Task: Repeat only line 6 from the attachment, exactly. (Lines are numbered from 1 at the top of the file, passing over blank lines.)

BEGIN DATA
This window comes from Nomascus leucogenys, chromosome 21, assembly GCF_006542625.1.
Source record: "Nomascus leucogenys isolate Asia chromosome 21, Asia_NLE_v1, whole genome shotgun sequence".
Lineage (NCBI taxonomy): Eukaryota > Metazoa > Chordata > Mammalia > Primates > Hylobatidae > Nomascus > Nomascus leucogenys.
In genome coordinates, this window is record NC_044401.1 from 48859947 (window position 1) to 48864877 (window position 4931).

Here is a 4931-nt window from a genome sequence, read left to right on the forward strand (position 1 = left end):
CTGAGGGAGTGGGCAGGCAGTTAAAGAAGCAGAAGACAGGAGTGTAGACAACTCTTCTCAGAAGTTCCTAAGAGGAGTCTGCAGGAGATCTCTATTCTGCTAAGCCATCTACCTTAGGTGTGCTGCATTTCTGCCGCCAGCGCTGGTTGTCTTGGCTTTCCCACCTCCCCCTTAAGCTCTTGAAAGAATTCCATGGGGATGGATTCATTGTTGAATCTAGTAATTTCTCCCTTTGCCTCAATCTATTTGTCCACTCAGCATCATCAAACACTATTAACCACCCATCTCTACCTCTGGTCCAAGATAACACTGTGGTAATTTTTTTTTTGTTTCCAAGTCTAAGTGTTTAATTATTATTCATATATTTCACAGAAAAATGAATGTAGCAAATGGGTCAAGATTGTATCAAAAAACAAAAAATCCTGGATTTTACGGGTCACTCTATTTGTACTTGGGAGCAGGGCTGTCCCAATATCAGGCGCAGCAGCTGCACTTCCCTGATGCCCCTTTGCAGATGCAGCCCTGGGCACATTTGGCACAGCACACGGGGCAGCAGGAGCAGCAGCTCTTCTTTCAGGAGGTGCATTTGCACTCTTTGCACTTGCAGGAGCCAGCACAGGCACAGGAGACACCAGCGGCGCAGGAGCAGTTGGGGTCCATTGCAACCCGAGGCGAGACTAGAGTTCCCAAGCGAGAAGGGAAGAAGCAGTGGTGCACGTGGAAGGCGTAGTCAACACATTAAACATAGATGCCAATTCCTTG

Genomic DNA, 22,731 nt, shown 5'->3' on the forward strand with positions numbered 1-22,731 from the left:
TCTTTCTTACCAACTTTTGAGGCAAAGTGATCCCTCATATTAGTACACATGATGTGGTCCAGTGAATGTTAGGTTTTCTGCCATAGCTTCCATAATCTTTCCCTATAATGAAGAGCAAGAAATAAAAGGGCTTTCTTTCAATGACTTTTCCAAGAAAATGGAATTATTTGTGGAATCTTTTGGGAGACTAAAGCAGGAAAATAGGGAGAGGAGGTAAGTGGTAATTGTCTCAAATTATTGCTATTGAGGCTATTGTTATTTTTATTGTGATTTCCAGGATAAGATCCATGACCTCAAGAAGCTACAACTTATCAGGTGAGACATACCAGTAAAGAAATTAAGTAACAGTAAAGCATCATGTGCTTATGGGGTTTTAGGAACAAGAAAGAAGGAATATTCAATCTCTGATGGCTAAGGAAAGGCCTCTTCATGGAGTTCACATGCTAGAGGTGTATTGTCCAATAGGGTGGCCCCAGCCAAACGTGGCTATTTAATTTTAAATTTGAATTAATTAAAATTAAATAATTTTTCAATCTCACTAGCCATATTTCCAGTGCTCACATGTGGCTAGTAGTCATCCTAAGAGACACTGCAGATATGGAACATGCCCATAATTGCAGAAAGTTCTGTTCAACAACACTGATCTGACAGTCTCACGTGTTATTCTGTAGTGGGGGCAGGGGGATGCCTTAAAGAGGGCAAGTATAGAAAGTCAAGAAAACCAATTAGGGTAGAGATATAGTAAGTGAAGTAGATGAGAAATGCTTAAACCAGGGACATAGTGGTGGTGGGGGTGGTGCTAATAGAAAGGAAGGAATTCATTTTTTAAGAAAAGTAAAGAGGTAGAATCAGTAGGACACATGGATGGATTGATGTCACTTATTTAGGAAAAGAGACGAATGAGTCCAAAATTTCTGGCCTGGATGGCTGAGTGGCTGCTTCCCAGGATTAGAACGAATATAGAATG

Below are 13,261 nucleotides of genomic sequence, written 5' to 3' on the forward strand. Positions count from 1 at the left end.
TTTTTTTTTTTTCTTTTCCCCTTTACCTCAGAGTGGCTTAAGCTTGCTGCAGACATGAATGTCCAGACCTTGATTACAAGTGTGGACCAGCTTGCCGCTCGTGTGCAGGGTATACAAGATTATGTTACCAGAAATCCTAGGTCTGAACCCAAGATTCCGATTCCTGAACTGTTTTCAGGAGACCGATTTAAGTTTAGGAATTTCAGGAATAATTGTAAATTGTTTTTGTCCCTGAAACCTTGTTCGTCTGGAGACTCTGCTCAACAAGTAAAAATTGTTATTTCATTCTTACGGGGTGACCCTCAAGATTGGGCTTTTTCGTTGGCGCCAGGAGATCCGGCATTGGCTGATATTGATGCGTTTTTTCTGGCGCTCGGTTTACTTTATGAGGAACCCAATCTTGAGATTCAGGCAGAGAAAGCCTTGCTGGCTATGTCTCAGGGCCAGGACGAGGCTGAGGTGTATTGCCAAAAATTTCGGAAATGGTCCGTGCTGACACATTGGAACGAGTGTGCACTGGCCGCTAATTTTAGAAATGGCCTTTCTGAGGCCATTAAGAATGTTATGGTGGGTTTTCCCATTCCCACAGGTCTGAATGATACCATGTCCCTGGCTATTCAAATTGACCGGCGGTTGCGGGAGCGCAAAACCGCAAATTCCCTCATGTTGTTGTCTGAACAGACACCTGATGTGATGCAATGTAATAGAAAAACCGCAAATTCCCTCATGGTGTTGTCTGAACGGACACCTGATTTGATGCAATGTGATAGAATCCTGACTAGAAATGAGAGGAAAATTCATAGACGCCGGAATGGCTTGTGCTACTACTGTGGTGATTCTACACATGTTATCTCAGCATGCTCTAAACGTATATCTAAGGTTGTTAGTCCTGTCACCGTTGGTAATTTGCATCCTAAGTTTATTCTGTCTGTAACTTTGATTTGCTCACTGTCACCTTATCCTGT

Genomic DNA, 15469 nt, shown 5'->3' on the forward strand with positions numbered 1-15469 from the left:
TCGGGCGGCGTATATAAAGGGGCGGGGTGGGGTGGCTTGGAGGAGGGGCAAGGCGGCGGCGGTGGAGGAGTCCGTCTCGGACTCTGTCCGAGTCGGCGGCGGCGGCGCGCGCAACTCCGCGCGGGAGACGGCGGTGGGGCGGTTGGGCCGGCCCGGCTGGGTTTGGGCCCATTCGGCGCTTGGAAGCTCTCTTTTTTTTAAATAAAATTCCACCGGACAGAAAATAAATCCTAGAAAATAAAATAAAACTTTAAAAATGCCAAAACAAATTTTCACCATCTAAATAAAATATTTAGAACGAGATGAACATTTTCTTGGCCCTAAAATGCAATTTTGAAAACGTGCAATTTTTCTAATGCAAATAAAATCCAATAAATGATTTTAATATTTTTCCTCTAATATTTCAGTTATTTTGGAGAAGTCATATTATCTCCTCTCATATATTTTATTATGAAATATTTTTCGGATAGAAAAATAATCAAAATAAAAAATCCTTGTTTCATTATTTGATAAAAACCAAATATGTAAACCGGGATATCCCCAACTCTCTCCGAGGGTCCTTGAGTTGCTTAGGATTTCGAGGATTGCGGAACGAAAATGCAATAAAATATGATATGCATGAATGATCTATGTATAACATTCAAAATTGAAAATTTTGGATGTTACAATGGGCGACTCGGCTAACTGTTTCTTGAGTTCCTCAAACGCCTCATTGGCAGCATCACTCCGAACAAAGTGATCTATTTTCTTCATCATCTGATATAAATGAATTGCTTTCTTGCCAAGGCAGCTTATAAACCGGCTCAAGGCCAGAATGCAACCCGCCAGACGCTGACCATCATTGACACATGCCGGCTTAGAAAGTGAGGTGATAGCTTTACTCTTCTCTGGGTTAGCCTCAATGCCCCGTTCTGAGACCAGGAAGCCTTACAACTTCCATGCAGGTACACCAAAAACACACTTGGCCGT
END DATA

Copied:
CTGAGGGAGTGGGCAGGCAGTTAAAGAAGCAGAAGACAGGAGTGTAGACAACTCTTCTCAGAAGTTCCTAAGAGGAGTCTGCAGGAGATCTCTATTCTGCTAAGCCATCTACCTTAGGTGTGCTGCATTTCTGCCGCCAGCGCTGGTTGTCTTGGCTTTCCCACCTCCCCCTTAAGCTCTTGAAAGAATTCCATGGGGATGGATTCATTGTTGAATCTAGTAATTTCTCCCTTTGCCTCAATCTATTTGTCCACTCAGCATCATCAAACACTATTAACCACCCATCTCTACCTCTGGTCCAAGATAACACTGTGGTAATTTTTTTTTTGTTTCCAAGTCTAAGTGTTTAATTATTATTCATATATTTCACAGAAAAATGAATGTAGCAAATGGGTCAAGATTGTATCAAAAAACAAAAAATCCTGGATTTTACGGGTCACTCTATTTGTACTTGGGAGCAGGGCTGTCCCAATATCAGGCGCAGCAGCTGCACTTCCCTGATGCCCCTTTGCAGATGCAGCCCTGGGCACATTTGGCACAGCACACGGGGCAGCAGGAGCAGCAGCTCTTCTTTCAGGAGGTGCATTTGCACTCTTTGCACTTGCAGGAGCCAGCACAGGCACAGGAGACACCAGCGGCGCAGGAGCAGTTGGGGTCCATTGCAACCCGAGGCGAGACTAGAGTTCCCAAGCGAGAAGGGAAGAAGCAGTGGTGCACGTGGAAGGCGTAGTCAACACATTAAACATAGATGCCAATTCCTTG